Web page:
Once upon a time, if you wanted to indulge in a few hours of Mario you’d have to steal the TV from your siblings, boot up the console, and pray your parents would leave you alone long enough to get through the Sunken Ghost Ship.
Now, there’s more ways and places to play than ever before. There’s your smartphone, your tablet, your VR headset, your at-home console, your console that you take with you, your PC, your Macbook … and as more streaming services launch, eventually it seems all we’ll need is an internet browser.
We’re also living in a time when designing and publishing a game is no longer limited to major software companies, and as a result, a wave of indie studios are hot on the heels of the big guys – often with weirder and more creative takes on what gaming can be, and what play can achieve.
We’ve selected ten of our favourite releases from 2019, which includes everything from a grumpy goose that became an unlikely hit to a game that teaches us how to tinker.
Players can roam free from the effects of gravity in this architectural exploration game designed by William Chyr. Fans of MC Escher are sure to enjoy the impossible structures and neverending buildings – if you slip off a ledge you simply fall until you return to the same spot again. New paths are unlocked by collecting cube-shaped fruit, and along the way players can admire the line-drawn graphics. Chyr had been working on the game for seven years before its release, as one of the first titles on Apple Arcade.
Manifold Garden is available on Apple Arcade and the Epic Games Store
Gris, a gentle adventure game, stands out first and foremost for its watercolour-style graphics – based on illustrations by Conrad Roset. The game’s soft colours and dreamy motion mean it’s enjoyable just to look at, but there’s a nice mechanism to the story as well, which revolves around a central character who uses her dress as a pair of wings to fly through the world.
Gris is available on Nintendo Switch and Steam
Assemble With Care
UsTwo games is back, and this time it’s nothing to do with Monument Valley. Assemble With Care challenges players to take apart cameras, cassettes and other vintage electrical goods, and then teaches you how to put them back together again. It’s all as precisely crafted as you’d expect from the studio, and features beautiful illustrated graphics – something we’re sure to see more of thanks to Apple Arcade.
Assemble with care is available on Apple Arcade
Untitled Goose Game
In what is perhaps the most unexpected hit of the year, players assume the persona of a horrible goose terrorising the neighbourhood by stealing belongings, breaking things, and generally driving people to distraction. The flat, illustration-style graphics add a lot of charm to the game, which completely bucks the trend for being the hero. We expect more good things to follow from developer House House.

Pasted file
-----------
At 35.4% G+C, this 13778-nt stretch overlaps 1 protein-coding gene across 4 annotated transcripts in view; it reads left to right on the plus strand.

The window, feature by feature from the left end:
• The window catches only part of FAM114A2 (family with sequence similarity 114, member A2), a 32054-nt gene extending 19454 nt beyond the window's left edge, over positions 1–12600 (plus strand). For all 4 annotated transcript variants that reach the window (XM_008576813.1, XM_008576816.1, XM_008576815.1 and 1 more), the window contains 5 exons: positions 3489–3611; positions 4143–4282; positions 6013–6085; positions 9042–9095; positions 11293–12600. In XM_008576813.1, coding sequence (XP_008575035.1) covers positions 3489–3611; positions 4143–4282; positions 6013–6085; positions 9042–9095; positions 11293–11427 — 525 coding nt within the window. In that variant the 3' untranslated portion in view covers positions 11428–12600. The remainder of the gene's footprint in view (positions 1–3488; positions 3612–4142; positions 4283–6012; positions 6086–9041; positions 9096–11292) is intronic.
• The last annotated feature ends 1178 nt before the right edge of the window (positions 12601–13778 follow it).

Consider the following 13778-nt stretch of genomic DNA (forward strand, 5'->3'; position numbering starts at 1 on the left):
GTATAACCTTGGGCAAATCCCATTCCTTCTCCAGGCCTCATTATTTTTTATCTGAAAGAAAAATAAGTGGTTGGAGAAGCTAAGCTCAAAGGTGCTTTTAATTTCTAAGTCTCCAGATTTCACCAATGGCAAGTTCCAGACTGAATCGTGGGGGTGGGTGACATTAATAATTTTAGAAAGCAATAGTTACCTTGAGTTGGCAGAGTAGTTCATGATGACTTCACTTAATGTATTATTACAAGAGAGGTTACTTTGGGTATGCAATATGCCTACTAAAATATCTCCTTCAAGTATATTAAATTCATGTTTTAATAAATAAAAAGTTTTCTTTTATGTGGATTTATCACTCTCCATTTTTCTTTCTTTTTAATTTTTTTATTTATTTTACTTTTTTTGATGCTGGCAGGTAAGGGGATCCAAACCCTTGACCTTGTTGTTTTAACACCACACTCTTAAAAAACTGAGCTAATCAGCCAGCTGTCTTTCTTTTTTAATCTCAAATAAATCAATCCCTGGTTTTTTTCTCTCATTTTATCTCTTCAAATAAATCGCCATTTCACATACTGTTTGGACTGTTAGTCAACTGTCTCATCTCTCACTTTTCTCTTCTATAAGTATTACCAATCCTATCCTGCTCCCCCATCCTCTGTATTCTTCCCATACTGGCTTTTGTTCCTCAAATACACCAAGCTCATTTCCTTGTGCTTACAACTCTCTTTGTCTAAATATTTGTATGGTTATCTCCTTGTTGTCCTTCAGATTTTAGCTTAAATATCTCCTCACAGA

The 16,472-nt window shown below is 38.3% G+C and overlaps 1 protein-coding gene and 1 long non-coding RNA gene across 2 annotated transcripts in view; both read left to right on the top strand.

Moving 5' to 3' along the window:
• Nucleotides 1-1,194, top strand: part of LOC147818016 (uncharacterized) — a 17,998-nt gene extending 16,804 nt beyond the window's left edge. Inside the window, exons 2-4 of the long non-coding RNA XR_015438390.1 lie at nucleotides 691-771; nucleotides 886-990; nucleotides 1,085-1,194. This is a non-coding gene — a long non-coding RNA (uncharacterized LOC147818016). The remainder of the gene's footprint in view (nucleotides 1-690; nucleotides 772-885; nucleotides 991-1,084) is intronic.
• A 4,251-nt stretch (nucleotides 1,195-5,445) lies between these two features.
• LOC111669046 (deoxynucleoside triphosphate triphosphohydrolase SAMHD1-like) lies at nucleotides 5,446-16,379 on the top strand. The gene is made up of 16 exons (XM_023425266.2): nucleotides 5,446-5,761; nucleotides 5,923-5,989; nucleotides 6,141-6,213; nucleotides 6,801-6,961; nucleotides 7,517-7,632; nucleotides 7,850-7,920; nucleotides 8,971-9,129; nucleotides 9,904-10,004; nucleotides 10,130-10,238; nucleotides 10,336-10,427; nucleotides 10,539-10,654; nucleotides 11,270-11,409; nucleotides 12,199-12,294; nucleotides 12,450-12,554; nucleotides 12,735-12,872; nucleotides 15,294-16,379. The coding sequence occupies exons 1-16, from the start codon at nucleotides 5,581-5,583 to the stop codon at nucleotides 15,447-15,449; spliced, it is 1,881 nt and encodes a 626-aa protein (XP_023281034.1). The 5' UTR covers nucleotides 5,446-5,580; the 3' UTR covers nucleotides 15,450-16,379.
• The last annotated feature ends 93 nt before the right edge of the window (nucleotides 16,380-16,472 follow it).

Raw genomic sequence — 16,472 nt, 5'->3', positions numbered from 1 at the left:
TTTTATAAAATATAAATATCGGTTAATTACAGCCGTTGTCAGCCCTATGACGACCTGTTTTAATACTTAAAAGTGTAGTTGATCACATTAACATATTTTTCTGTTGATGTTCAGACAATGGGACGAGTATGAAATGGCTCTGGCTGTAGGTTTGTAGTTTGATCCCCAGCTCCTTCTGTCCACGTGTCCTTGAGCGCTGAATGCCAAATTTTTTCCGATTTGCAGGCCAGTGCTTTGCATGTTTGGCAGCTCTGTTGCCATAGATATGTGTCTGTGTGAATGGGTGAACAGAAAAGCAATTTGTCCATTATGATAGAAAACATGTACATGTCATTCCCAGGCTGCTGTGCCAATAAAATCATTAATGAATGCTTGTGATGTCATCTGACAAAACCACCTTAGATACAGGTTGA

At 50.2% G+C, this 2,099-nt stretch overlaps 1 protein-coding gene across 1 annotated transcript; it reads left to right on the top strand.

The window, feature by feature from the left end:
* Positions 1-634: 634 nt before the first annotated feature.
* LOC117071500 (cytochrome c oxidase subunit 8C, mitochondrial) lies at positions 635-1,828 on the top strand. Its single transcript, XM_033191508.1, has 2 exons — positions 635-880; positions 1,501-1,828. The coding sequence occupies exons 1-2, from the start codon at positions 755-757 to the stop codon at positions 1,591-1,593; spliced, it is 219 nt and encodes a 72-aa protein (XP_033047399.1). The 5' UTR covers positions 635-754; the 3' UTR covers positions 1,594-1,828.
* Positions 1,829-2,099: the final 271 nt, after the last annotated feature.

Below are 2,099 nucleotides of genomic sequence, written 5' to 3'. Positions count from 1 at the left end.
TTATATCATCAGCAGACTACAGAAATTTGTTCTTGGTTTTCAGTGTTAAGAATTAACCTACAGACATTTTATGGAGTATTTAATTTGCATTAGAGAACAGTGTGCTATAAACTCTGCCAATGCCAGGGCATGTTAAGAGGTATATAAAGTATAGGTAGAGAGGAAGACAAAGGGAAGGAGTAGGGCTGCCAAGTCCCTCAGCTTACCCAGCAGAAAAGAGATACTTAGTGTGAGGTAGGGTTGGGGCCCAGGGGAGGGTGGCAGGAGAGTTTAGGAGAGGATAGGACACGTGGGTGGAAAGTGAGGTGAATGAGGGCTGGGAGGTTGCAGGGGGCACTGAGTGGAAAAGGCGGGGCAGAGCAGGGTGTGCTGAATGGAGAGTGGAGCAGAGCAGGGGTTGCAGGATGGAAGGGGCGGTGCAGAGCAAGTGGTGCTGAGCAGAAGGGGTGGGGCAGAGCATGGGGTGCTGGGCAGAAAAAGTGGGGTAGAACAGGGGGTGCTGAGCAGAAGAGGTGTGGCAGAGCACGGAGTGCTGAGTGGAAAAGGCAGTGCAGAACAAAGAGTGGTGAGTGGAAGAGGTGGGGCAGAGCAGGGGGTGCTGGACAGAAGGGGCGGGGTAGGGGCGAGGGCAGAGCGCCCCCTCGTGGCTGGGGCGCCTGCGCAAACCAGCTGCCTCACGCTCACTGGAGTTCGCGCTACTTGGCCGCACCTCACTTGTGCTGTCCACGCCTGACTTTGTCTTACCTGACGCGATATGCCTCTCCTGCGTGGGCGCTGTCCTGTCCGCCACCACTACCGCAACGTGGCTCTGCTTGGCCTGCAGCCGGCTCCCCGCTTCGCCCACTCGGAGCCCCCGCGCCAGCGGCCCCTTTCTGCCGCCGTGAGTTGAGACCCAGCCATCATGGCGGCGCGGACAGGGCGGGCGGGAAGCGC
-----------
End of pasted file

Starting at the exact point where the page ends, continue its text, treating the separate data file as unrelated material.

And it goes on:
Untitled Goose Game is available on PC, Mac and Nintendo Switch
Yoshi’s Crafted World
Papercraft and video games aren’t obvious companions but Nintendo, in its usual way, has managed to pull it off. Levels are made from cardboard, buttons and bits of string, with new sections hidden behind curls of paper. It all feels enjoyably tactile, and links with what Nintendo’s been doing with its Labo DIY kits.
Yoshi’s Crafted World is available on Nintendo Switch
There’s something strangely meditative about this game by artist Michael Frei and game designer Mario von Rickenbach, which gives you control over crowds of tiny, genderless illustrated people. Completely at the player’s mercy, they fall helplessly down black holes and get sucked along tubes – although there’s no explanation of what the end goal is. Kids is somewhere between a game and an animated film, and has also been shown as an installation featuring similarly featureless puppets sprawled about the room.
Kids is available on the iOS, Google Play, Steam and Itch.io
Hideo Kojima’s deeply bizarre Death Stranding is sure to find its way onto several end of year lists, and with good reason. People haven’t been entirely sure what to make of the game, which is set in an apocalyptic landscape where the barriers between the living and the dead are no longer clear. Reviews have ranged from the ecstatic to the deeply critical, and the narrative admittedly veers into silliness, but it’s safe to say Death Stranding isn’t like anything else out there.
Death Stranding is available on PS4
Baba Is You
Players are encouraged to break the rules in this puzzle game by Finnish developer Arvi Teikari. It revolves around an unusual mechanism, which requires words to be pushed around and rearranged to complete levels. It might look simple, but it requires some lateral thinking to solve each puzzle – and there’s some stumpers in there that’ll keep you guessing.
Baba is You is available on Nintendo Switch and Steam
In a game that will appeal to the obsessive organisers amongst us, players must create working motorways and manage surges of traffic. Don’t be fooled by the dull description, because it’s easy to get hooked on this one, thanks to its crisp graphics and satisfying flow of brightly coloured cars toodling along. There’s several cities to choose from, and a calming soundtrack that’ll keep your rage in check when your entire system of carefully constructed roads, inevitably, crashes.
Mini Motorways is available on Apple Arcade and Steam
Playing Pilgrims feels like stepping into a children’s storybook, thanks to the inky illustrations and over-the-top characters. Players have to venture the land in search of objects to complete the story, trading boiled potatoes or bottles of wine in order to collect cards and progress. It’s a short game – although there are different possible outcomes – but it’s just enough to keep you entertained on your lunch hour.
Pilgrims is available on Apple Arcade, Steam and Itch.ioThe post The best games of 2019 appeared first on Creative Review.